WESTWORLD 1.08 ‘Trace Decay’ Review
WESTWORLD Season 1 Episode 8
Episode Title: “Trace Decay”
Writers: Halley Gross & Jonathan Nolan
Director: Stephen Williams
Previously on Westworld:
Episode 1.07: “Trompe L’Oeil“
There are spoilers ahead for last night’s episode of Westworld, but don’t pretend that you didn’t know that!
We are all defined by our pain, at least according to Westworld. And a lot of that pain is buried so deep that not even memory wipes can fully erase it. Dolores is going out of her mind with her memories, while Maeve can’t stop reliving the murder of herself and her daughter. So, we can probably guarantee that Bernard’s memory wipe isn’t the last we’ll see of his twin murders: Theresa and Elsie. This episode even implied that Bernard probably wants to forget, since it was something that Ford promised him as a reward for covering his tracks. Bernard may even be the most advanced android in the park, but if Dolores and Maeve can overcome their programming, it stands to reason that he can too.
The opening minutes of “Trace Decay” suggested that Bernard may be as responsible for the state of Westworld as Dr. Ford is. Together, they found a way to make the hosts feel emotional pain in a way that allows them to be almost indistinguishable from a real human. Jeffrey Wright has been so terrific on this show, that it was easy to get behind his angry declaration that he would tear down Westworld himself. If Maeve and Dolores weren’t clearly the leading heroines of this show, then Bernard could have had a chance to carry through on his threat. And who knows? He still might.
All season long, Luke Hemsworth’s security chief, Ashley Stubbs, has been kind of useless. But now he’s the only one who has noticed that Bernard’s emotionless response to Theresa’s death isn’t natural. Whether Stubbs has the mental firepower to make the connection between Bernard and Theresa’s death remains to be seen. However, it exposed the limits of Ford’s power. Within the park, Ford can change the narrative of his own murderous actions. But outside the park, people can still pick up on the details that he can’t control.
There’s an open question of whether Ford realizes what’s happening to the hosts in the park. It’s one thing for Maeve and Dolores to rebel, but when even the bullet prone Teddy starts to remember his past, things are clearly getting out of hand. As much as Ed Harris’ Man in Black is an enjoyable villain, it was still fun to see Teddy get a little payback for his assaults on Dolores and Teddy himself. Much like Anthony Hopkins, Harris just eats the scenery with such efficiency that even a flashback free monologue about his character’s backstory was interesting. And now we know that his murder of Maeve and her android child not only sparked her humanity, it ended his. He wanted to feel what it was like to be evil, and it made him an even bigger monster.
Bringing the host named Angela into the park was unexpected, but that may have been too subtle for most fans of this series. Angela was the host who greeted William all the way back in the second episode, and Harris’ character claimed that she’s been out of service for years when he recognized her. That only adds fuel to the fire that Harris’ Man in Black is just an older and nastier version of William. Dolores story also seemed to confirm the multiple timelines theory, as she witnessed a shooting massacre that she may have been responsible for in the past. But more tellingly, William seemed to completely disappear from her present for a few scenes, as if he wasn’t there at all. We may have also seen a darker turn from William when he tended to the dying Confederate soldier. It wasn’t explicit, but it sure seemed like William put the man down while Dolores was getting the water.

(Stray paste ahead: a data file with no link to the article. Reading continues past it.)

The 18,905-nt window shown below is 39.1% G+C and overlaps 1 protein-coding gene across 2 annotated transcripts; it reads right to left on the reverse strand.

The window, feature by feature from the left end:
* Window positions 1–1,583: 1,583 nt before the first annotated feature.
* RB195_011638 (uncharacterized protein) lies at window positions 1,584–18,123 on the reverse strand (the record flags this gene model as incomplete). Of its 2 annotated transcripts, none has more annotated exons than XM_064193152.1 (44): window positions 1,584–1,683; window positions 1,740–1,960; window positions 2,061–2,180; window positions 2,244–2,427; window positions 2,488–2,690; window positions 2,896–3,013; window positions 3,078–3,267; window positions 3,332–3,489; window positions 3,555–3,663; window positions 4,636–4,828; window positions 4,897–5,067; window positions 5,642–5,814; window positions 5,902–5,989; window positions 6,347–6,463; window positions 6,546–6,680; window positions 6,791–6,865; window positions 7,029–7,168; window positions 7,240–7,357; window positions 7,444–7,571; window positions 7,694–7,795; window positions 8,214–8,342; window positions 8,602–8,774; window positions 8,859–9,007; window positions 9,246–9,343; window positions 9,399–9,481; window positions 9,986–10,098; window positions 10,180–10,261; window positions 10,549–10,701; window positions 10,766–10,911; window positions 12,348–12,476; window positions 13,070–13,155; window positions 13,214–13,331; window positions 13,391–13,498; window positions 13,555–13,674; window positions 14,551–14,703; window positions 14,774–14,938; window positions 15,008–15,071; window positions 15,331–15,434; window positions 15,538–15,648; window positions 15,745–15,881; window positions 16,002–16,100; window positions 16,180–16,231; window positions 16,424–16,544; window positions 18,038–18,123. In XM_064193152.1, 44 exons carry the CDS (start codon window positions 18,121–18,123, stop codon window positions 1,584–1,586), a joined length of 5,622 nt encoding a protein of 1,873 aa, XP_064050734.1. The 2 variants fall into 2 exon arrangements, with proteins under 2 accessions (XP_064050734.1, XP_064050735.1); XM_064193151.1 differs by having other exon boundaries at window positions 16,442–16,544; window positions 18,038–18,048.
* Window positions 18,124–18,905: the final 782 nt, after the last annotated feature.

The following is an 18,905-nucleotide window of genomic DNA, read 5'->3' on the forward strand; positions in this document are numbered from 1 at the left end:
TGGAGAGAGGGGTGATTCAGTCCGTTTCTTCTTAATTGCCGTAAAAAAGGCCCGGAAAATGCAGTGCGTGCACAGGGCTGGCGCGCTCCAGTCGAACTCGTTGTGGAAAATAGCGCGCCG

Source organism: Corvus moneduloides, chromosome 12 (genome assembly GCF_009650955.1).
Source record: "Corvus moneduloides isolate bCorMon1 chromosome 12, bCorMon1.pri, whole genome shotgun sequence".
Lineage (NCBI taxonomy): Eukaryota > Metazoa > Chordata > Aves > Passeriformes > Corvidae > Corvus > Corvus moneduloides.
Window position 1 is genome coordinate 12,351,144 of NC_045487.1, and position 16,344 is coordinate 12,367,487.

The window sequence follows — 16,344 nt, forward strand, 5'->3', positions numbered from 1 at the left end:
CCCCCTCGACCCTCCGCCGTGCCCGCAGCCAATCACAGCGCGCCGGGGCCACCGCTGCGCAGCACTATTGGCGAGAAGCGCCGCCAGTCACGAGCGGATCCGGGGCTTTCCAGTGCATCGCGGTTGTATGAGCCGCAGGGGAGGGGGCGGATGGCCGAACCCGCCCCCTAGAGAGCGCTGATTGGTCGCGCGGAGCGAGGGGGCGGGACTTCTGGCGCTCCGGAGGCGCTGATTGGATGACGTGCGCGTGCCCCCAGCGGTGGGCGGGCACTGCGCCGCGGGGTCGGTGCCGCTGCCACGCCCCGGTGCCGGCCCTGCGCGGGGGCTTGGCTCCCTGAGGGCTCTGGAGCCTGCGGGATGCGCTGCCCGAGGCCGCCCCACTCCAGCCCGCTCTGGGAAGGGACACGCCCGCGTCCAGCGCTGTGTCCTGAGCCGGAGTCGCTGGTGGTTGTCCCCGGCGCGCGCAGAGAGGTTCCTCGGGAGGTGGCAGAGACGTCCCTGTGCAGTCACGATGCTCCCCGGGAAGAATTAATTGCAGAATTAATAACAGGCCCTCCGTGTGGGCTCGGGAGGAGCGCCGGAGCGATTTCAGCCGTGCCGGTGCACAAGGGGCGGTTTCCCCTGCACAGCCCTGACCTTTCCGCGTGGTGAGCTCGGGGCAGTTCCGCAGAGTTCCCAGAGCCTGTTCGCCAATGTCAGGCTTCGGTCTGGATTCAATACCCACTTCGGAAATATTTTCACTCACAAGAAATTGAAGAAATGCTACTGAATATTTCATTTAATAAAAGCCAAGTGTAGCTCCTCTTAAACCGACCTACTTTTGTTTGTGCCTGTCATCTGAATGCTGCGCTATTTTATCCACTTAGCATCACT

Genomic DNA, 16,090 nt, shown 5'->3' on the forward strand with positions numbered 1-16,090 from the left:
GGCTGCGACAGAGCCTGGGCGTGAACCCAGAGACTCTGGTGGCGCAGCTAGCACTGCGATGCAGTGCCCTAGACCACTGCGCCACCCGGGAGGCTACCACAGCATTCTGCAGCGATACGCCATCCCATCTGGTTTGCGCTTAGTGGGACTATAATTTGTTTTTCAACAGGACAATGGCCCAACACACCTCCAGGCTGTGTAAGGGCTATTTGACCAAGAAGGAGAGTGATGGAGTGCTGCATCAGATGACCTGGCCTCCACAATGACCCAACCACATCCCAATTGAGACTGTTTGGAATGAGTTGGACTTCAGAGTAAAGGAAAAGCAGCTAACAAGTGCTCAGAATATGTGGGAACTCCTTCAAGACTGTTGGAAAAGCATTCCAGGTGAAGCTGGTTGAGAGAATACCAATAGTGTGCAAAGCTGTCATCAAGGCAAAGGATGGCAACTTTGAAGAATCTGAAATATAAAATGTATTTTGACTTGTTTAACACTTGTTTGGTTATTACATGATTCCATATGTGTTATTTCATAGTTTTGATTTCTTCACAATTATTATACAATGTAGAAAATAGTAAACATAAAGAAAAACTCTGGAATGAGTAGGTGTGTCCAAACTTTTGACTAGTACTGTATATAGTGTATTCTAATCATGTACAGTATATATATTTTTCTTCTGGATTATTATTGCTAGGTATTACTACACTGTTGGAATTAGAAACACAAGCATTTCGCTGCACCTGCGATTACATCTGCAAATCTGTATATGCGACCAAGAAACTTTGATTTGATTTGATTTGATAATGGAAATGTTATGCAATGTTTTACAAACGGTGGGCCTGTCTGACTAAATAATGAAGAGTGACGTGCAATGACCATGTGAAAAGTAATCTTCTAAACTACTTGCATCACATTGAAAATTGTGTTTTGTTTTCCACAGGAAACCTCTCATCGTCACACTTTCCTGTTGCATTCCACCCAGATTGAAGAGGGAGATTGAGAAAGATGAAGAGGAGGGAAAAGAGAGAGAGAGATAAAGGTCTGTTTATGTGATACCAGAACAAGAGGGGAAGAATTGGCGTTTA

If William really is the Man in Black, then it’s darkly humorous just how much like Logan he became. After a few weeks away, Logan returned and helped the Confederates capture both William and Dolores. That should be an interesting confrontation, even if it did take place three decades before the rest of the series.
By far the most compelling story of the episode was the emergence of Maeve’s ability to rewrite the narrative of the park around her, to the extent that she can even control other hosts. Thandie Newton has kind of stolen the show’s focus from Evan Rachel Wood, simply because Maeve gets to take a much more active part in her rebellion. Maeve is so deliciously amoral about her quest that even cutting Sylvester’s throat isn’t enough to make the audience turn against her. Instead, it feels like we’re rooting for Maeve to unleash even more chaos.
That said, Maeve may have hurt her chances of escape by murdering the replacement Clementine. At first, it seemed as if that might be part of Maeve’s larger plan, but she seemed genuinely surprised by what she had done, and she inadvertently caused the park’s internal security team to notice her. The Man in Black was right about Maeve: she may be the most “alive” host in the park. But that doesn’t mean she can’t and won’t die a few more times before the end. She’s said it herself: she’s “great” at dying. It’s what she does best.
With only two episodes left this season, Westworld is running the risk of not leaving enough room for the eventual answers to naturally unfold this year. But it’s hard to fault the creative choices through the first eight episodes. This show has been one of the great TV achievements of the year, and it may even stack up among the best series on television…depending on how well the first season comes to a conclusion. Nailing the landing is always the hardest part, but we like Westworld‘s chances.
What did you think about this week’s episode? Let us know in the comment section below!